March 1, 2018: Journal of Human Lactation: Official Journal of International Lactation Consultant Association
Francesca Mossa, Daniela Bebbere, Antonello Ledda, Giovanni P Burrai, Imane Chebli, Elisabetta Antuofermo, Sergio Ledda, Antonello Cannas, Francesco Fancello, Alberto S Atzori
Maternal nutrition during critical gestation periods impacts on offspring in later life; effects of high-starch maternal diet on testicular development in lambs were addressed. Dairy ewes were fed diets providing either 27% (Starch, S) or 11% (Fiber, F) of starch from mating to lambing (∼147 days; S147, F147) or for the last 75 days of gestation (S75, F75). Testes of single male lambs were measured and then sampled for histological and gene expression analyses at selected ages. Testicular dimensions and weight were similar among groups, but the total area of seminiferous tubules increased with age and tended to be higher (P = 0...
March 15, 2018: Molecular Reproduction and Development
Nazmi Narin, Ozge Pamukcu, Aydin Tuncay, Ali Baykan, Suleyman Sunkak, Onur Tasci, Kazim Uzum, Levent Saltık
Untreated ventricular septal defect (VSD) is an important cause of congestive heart failure in early infancy. Growth is impaired in this population, and surgical closure is challenging because of congestion in the lungs, making infants prone to respiratory infection, and because of their poor nutritional status. The aim of this study is to share our experience with percutaneous VSD closure in patients under 1 year of age. Patients with hemodynamically significant left-to-right shunt, less than 1 year of age, and with VSD diameter ≤ 6 mm were retrospectively included in the study between December 2014 and January 2017...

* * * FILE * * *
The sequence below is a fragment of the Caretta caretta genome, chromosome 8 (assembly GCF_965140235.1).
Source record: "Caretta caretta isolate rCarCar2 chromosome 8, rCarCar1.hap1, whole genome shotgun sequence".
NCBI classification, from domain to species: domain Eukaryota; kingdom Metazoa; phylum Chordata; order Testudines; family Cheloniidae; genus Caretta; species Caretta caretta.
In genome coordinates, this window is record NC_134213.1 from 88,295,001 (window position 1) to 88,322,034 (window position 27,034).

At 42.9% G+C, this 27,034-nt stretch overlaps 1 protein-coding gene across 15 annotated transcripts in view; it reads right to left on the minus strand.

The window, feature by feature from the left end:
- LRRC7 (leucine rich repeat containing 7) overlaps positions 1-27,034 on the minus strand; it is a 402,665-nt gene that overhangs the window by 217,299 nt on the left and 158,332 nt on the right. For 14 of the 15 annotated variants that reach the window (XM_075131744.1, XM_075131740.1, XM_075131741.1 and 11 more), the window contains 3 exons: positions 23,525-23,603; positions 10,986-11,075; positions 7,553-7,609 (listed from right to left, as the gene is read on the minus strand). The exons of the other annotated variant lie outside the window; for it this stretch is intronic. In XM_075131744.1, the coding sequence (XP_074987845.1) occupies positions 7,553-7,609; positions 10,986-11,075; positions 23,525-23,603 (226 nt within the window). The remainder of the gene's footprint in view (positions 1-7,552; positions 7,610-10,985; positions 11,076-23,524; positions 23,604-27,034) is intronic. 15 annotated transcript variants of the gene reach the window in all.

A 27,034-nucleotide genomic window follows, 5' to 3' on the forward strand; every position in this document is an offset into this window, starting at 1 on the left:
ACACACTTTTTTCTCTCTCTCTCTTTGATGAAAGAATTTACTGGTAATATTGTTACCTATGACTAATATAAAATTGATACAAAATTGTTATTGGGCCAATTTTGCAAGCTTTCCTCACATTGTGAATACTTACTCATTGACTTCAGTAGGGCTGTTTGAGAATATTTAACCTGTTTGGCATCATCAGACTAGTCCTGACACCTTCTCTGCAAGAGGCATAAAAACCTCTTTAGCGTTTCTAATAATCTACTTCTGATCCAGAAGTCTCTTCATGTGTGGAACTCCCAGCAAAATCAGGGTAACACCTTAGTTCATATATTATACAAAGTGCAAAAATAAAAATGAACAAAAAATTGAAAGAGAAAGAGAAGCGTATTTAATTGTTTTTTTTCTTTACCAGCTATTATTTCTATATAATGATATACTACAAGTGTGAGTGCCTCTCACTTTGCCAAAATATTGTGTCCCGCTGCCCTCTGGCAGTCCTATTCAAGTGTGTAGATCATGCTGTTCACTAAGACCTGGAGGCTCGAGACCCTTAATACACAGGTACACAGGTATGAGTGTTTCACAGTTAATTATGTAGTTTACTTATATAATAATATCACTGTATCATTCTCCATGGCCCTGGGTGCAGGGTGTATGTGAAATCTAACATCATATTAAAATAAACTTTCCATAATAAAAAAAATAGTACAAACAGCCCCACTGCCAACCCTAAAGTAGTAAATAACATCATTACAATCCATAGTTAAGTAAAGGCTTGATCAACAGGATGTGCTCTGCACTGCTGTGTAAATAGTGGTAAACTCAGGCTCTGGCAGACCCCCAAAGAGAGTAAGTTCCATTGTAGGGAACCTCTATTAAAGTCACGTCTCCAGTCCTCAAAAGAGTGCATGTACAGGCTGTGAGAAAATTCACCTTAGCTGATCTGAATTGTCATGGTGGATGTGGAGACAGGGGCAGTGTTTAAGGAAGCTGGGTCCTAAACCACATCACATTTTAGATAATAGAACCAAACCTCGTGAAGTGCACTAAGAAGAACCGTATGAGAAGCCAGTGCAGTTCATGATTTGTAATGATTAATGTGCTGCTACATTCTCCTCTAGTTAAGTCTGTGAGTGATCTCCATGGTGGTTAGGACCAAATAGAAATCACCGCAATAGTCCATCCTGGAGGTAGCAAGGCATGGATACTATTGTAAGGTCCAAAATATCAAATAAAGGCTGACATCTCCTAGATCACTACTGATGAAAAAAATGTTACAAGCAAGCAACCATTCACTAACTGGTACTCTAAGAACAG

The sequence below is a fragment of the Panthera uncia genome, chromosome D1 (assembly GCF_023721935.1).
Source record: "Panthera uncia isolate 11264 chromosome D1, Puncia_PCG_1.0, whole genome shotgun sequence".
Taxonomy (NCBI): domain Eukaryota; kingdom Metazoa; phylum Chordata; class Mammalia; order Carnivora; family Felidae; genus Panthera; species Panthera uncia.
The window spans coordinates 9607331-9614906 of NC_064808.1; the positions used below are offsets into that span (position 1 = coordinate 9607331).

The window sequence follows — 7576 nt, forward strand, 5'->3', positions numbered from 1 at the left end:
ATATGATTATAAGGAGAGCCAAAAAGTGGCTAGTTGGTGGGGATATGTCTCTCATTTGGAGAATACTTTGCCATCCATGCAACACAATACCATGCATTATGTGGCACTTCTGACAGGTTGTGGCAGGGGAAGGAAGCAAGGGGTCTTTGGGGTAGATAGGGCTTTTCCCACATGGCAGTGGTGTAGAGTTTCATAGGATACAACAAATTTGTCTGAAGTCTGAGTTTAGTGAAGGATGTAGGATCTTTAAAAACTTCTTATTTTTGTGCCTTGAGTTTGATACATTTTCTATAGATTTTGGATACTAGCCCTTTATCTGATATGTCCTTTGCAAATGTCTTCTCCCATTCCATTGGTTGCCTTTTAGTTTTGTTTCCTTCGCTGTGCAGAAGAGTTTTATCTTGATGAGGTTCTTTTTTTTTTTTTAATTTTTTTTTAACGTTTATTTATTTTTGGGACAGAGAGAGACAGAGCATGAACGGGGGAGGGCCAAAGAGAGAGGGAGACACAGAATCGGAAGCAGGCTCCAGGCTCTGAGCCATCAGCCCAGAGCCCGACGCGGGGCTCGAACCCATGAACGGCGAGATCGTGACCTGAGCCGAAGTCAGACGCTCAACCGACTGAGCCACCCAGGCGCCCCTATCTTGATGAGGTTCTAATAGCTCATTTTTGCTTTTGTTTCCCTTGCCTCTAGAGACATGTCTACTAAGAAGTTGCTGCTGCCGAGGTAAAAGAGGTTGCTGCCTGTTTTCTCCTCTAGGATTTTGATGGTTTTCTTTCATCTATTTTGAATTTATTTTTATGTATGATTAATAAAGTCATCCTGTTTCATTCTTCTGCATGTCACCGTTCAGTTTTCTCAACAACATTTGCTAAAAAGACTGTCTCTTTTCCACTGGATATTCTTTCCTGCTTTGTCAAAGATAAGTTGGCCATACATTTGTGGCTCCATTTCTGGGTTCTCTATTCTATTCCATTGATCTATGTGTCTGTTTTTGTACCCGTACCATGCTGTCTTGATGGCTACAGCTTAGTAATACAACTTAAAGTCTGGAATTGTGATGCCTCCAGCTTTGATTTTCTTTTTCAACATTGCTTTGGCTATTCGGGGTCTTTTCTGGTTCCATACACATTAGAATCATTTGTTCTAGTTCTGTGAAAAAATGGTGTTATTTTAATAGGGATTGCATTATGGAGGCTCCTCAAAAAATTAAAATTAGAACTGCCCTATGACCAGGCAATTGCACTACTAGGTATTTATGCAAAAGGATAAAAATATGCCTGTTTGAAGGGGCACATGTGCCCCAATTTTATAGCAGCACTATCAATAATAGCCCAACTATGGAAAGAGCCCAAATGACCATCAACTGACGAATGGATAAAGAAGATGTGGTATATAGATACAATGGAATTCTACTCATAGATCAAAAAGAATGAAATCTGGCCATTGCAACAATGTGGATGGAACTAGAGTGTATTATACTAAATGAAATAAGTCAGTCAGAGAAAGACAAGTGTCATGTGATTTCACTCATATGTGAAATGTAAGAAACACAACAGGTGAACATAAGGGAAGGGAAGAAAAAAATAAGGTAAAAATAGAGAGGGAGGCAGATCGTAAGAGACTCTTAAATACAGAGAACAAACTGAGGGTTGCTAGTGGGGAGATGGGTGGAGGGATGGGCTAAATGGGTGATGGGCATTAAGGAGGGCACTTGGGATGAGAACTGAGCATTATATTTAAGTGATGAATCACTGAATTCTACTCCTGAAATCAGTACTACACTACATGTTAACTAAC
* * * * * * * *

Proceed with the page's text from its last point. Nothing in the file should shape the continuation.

March 15, 2018: Pediatric Cardiology
Wendi Gosliner, Daniel M Brown, Betty C Sun, Gail Woodward-Lopez, Patricia B Crawford
OBJECTIVE: To assess produce availability, quality and price in a large sample of food stores in low-income neighbourhoods in California. DESIGN: Cross-sectional statewide survey. SETTING: Between 2011 and 2015, local health departments assessed store type, WIC (Supplemental Nutrition Program for Women, Infants, and Children)/SNAP (Supplemental Nutrition Assistance Program) participation, produce availability, quality and price of selected items in stores in low-income neighbourhoods...
March 15, 2018: Public Health Nutrition
Aifric O'Sullivan, Jaime Salcedo, Josep Rubert
Our daily food intake provides the nutrients to maintain health. However, in addition to the nutritional values, food can promote health and be beneficial in preventing diseases. Human milk is a unique food source that contains essential nutrients in the right balance and other bioactive factors that make it the ideal food for all healthy term infants. Human milk oligosaccharides (HMOs) play an important role in health, at several levels: acting as prebiotics promoting the growth of beneficial bacterial strains, preventing the growth of pathogenic bacteria in the intestine, and modulating the immune response against bacterial infections...
March 13, 2018: Analytical and Bioanalytical Chemistry
Olanike Abosede Olutekunbi, Adaobi Uzoamaka Solarin, Idowu Odunayo Senbanjo, Elizabeth Aruma Disu, Olisamedua Fidelis Njokanma
Skin fold thickness (SFT) measurement is a reliable, cheap, simple, noninvasive method of body fat estimation at all ages including the neonatal period. Objective . To determine reference values of biceps, triceps, subscapular, and suprailiac skinfold thickness measurements in term Nigerian newborns. Method . A prospective cross-sectional study over a six-month period (Dec 2010-May 2011) was carried out on term and healthy neonates delivered between 37 and 41 weeks. The anthropometric measurements were taken within the first 48 hours of life including the skinfold thickness...